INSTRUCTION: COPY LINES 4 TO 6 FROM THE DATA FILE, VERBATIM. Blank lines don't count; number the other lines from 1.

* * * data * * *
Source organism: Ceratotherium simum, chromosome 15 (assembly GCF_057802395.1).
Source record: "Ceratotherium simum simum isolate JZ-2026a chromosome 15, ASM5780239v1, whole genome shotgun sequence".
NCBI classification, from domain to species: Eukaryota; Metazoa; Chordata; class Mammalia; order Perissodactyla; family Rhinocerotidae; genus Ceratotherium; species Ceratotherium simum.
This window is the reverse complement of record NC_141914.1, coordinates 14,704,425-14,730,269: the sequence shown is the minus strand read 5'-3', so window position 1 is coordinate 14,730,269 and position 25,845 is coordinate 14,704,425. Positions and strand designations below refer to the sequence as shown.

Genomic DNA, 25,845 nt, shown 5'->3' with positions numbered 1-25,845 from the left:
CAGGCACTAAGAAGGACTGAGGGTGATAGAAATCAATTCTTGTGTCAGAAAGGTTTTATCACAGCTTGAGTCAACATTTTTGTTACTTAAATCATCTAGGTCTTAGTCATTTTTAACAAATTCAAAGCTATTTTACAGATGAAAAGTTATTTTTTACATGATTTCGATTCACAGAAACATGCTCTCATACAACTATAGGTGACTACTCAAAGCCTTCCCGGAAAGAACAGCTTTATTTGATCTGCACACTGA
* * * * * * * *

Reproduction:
This window is the reverse complement of record NC_141914.1, coordinates 14,704,425-14,730,269: the sequence shown is the minus strand read 5'-3', so window position 1 is coordinate 14,730,269 and position 25,845 is coordinate 14,704,425. Positions and strand designations below refer to the sequence as shown.

Genomic DNA, 25,845 nt, shown 5'->3' with positions numbered 1-25,845 from the left:
CAGGCACTAAGAAGGACTGAGGGTGATAGAAATCAATTCTTGTGTCAGAAAGGTTTTATCACAGCTTGAGTCAACATTTTTGTTACTTAAATCATCTAGGTCTTAGTCATTTTTAACAAATTCAAAGCTATTTTACAGATGAAAAGTTATTTTTTACATGATTTCGATTCACAGAAACATGCTCTCATACAACTATAGGTGACTACTCAAAGCCTTCCCGGAAAGAACAGCTTTATTTGATCTGCACACTGA